Biden Welcomes Saudi Arabia Opening Airspace to Israel

Biden Welcomes Saudi Arabia Opening Airspace to Israel
President Joe Biden (L) is welcomed by Israeli caretaker Prime Minister Yair Lapid after arriving at Israel's Ben Gurion Airport in Lod near Tel Aviv, on July 13, 2022. (Jack Guez/AFP via Getty Images)
Katabella Roberts

President Joe Biden has welcomed Saudi Arabia opening its airspace to all air carriers, including flights to and from Israel, marking an end to a ban on flights from the latter and a step toward normalizing relations between the two countries.

Biden is set to visit Saudi Arabia on Friday where he will meet with King Salman and Crown Prince Mohammed Bin Salman.

A statement from White House national security adviser Jake Sullivan on July 14 said that Biden “welcomes and commends the historic decision by the leadership of Saudi Arabia to open Saudi airspace to all civilian carriers without discrimination” which he said is the result of Biden’s “persistent and principled diplomacy with Saudi Arabia over many months.”

“This decision paves the way for a more integrated, stable, and secure Middle East region, which is vital for the security and prosperity of the United States and the American people, and for the security and prosperity of Israel.”

The president is expected to deliver further remarks on the move later on Friday after he embarks on a“ historic flight directly from Israel to Jeddah, Saudi Arabia.”

Saudi Arabia announced late Thursday that it would open its airspace to “all carriers” ahead of Biden’s visit to the kingdom.

The Saudi General Authority of Civil Aviation (GACA) said in a statement that the country’s airspace is now open to all carriers that “meet the requirements for overflying” in line with the Chicago Convention of 1944, which stipulates that there should be no discrimination between civil aircraft used in international air navigation.

Shorter Flight Times

The decision will “complement the efforts aimed at consolidating the kingdom’s position as a global hub connecting three continents and to enhance international air connectivity,” GACA added in its statement.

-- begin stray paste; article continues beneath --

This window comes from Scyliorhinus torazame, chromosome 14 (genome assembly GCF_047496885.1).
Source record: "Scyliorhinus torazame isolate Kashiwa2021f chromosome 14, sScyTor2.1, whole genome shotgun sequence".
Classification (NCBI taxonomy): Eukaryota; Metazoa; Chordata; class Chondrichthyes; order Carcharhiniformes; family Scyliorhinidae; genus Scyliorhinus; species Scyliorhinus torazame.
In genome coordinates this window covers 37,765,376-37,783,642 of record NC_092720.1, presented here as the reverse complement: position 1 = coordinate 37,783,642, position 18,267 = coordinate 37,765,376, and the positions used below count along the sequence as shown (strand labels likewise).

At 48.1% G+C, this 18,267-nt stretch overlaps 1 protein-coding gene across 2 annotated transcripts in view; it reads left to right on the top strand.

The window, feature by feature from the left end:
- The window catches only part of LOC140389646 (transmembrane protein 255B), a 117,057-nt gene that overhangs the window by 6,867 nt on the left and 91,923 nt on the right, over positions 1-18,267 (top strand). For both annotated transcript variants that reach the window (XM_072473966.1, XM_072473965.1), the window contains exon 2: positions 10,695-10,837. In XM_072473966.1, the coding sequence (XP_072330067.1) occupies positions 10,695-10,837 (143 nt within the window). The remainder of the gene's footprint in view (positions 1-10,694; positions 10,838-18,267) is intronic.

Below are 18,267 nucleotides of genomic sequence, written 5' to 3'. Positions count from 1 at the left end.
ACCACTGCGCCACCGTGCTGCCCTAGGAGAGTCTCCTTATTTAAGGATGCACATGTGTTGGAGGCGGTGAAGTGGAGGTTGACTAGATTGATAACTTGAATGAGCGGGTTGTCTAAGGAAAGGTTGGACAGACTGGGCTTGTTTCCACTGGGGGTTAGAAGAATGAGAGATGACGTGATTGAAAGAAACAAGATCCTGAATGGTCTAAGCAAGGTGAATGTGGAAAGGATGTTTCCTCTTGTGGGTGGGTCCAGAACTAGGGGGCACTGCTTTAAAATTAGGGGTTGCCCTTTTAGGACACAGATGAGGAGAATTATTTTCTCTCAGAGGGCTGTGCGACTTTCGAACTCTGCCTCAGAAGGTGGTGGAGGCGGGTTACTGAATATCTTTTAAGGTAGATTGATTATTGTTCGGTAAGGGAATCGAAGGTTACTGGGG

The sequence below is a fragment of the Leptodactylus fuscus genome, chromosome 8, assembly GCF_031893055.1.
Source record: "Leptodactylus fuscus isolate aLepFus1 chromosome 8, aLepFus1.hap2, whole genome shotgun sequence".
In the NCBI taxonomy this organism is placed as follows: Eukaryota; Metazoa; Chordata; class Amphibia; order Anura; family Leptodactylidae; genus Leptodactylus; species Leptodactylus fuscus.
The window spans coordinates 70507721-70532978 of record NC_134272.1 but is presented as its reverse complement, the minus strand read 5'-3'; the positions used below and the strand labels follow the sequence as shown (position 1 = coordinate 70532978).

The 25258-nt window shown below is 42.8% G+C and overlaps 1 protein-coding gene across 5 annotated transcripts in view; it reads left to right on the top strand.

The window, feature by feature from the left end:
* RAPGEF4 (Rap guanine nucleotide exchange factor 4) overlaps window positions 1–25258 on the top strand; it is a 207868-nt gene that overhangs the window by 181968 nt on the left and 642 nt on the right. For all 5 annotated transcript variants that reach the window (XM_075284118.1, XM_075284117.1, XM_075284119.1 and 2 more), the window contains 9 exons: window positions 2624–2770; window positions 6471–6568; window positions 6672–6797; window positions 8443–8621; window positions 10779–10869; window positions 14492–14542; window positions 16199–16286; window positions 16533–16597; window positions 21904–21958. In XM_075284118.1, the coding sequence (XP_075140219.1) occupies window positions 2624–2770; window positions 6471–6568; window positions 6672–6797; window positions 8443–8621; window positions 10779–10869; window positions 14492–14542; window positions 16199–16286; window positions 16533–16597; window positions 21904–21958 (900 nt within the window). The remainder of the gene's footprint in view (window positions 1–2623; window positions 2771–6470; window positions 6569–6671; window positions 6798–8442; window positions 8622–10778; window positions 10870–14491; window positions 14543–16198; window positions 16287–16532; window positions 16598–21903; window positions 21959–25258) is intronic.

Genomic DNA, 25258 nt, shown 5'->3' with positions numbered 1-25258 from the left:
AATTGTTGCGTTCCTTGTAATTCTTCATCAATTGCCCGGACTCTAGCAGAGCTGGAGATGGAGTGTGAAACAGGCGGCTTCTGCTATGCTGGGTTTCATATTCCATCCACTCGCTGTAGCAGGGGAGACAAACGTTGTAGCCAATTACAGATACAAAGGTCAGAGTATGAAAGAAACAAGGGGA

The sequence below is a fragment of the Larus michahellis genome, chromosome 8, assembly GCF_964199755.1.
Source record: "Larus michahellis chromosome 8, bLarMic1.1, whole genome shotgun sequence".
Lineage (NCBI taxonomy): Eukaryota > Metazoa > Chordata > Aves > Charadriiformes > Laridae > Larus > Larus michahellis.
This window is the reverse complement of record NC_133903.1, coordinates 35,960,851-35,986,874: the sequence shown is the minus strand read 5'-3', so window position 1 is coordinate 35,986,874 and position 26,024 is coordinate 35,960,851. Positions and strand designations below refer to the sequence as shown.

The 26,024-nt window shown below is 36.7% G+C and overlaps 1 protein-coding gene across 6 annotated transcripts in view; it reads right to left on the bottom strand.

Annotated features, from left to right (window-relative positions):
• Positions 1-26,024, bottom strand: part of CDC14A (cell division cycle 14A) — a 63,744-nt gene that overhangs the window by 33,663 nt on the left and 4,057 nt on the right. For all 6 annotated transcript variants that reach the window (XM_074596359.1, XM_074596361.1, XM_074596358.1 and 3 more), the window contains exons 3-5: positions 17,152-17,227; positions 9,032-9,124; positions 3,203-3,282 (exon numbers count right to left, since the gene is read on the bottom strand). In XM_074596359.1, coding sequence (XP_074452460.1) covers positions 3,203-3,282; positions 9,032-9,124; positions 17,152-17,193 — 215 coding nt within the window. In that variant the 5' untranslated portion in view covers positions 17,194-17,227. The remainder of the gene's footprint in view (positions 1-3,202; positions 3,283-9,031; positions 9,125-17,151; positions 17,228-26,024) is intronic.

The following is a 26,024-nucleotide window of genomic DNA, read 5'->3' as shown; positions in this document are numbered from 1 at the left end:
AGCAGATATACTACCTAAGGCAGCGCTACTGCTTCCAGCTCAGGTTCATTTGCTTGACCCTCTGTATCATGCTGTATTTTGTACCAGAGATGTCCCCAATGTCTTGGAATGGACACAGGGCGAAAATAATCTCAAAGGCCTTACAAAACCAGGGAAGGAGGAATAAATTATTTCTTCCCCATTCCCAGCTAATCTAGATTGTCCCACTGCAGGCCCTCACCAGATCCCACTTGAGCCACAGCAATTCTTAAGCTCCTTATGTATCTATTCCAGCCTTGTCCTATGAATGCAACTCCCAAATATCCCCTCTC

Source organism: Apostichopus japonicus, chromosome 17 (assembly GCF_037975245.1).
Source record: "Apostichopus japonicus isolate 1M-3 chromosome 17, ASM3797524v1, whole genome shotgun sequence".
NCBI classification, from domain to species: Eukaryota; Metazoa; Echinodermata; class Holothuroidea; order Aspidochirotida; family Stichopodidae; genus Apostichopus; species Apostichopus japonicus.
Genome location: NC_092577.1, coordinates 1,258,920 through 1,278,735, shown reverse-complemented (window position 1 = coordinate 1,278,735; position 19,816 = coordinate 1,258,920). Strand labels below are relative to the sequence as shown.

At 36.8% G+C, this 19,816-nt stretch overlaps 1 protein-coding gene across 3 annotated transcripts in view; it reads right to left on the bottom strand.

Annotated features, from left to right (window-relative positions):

It will also culminate in shorter flights from Asia to Israel, as airlines serving those flights had previously had to take longer routes that included a detour around Saudi Arabia while en route to Israel, adding up to three hours to the journey time.
Israel and Saudi Arabia have no diplomatic relations, and the Kindom does not recognize Israel as independent, despite its allies Bahrain and the United Arab Emirates doing so in 2020 as part of a broader diplomatic push by then-President Donald Trump’s administration to formalize relations between the countries.

A key issue at play is a resolution to the Israeli–Palestinian conflict and the creation, or rather lack of, a two-state solution.

GACA’s statement on Thursday stopped short of referring to Israel by name.

However, Saudi Arabia has allowed Israel–United Arab Emirates flights to cross its airspace since 2020, following Trump’s push to establish diplomatic relations, although Israel was restricted from using it for other commercial flights.
Air India flights are also allowed to fly over the Kingdom on journeys to and from Israel.

Both Saudi and Israel have also increasingly engaged in security cooperation against what they both see as a mutual threat in Iran.

Israeli Prime Minister Yair Lapid praised the move in a statement, which he said came after a “long road of intense and covert diplomacy with Saudi Arabia and the United States.”

Lapid also noted that “this is only the first step” and that his government will “continue working with [the] necessary caution, for the sake of Israel’s economy, security and the good of our citizens.”

During his visit to the Kingdom on Friday, Biden is widely expected to help elicit the help of Saudi Arabia and other Arab allies in getting OPEC to increase oil production as U.S. gas prices continue to soar.
Reuters contributed to this report.